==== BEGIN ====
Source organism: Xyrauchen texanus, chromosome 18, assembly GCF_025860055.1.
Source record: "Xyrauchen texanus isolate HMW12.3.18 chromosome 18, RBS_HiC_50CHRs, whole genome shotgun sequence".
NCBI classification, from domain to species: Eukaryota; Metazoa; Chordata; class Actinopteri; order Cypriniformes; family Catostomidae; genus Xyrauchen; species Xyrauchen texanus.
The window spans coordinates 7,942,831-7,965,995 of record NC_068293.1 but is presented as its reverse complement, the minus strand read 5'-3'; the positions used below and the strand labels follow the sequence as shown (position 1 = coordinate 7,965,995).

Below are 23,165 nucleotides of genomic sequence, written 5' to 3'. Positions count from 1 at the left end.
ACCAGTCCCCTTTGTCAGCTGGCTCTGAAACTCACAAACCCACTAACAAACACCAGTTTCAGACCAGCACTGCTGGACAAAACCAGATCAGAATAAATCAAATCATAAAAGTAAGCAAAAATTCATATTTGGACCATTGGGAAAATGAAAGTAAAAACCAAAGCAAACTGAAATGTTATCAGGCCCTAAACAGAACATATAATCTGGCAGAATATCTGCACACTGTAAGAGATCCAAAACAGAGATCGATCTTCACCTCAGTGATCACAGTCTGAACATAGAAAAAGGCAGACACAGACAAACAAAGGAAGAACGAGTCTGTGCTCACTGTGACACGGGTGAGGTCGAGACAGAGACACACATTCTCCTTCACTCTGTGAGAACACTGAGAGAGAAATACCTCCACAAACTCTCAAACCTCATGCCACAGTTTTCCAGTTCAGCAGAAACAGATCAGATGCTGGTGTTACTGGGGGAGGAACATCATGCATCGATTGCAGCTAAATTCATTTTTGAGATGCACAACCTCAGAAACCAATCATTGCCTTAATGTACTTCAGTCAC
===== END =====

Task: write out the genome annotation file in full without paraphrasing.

Source organism: Xyrauchen texanus, chromosome 18, assembly GCF_025860055.1.
Source record: "Xyrauchen texanus isolate HMW12.3.18 chromosome 18, RBS_HiC_50CHRs, whole genome shotgun sequence".
NCBI classification, from domain to species: Eukaryota; Metazoa; Chordata; class Actinopteri; order Cypriniformes; family Catostomidae; genus Xyrauchen; species Xyrauchen texanus.
The window spans coordinates 7,942,831-7,965,995 of record NC_068293.1 but is presented as its reverse complement, the minus strand read 5'-3'; the positions used below and the strand labels follow the sequence as shown (position 1 = coordinate 7,965,995).

Below are 23,165 nucleotides of genomic sequence, written 5' to 3'. Positions count from 1 at the left end.
ACCAGTCCCCTTTGTCAGCTGGCTCTGAAACTCACAAACCCACTAACAAACACCAGTTTCAGACCAGCACTGCTGGACAAAACCAGATCAGAATAAATCAAATCATAAAAGTAAGCAAAAATTCATATTTGGACCATTGGGAAAATGAAAGTAAAAACCAAAGCAAACTGAAATGTTATCAGGCCCTAAACAGAACATATAATCTGGCAGAATATCTGCACACTGTAAGAGATCCAAAACAGAGATCGATCTTCACCTCAGTGATCACAGTCTGAACATAGAAAAAGGCAGACACAGACAAACAAAGGAAGAACGAGTCTGTGCTCACTGTGACACGGGTGAGGTCGAGACAGAGACACACATTCTCCTTCACTCTGTGAGAACACTGAGAGAGAAATACCTCCACAAACTCTCAAACCTCATGCCACAGTTTTCCAGTTCAGCAGAAACAGATCAGATGCTGGTGTTACTGGGGGAGGAACATCATGCATCGATTGCAGCTAAATTCATTTTTGAGATGCACAACCTCAGAAACCAATCATTGCCTTAATGTACTTCAGTCAC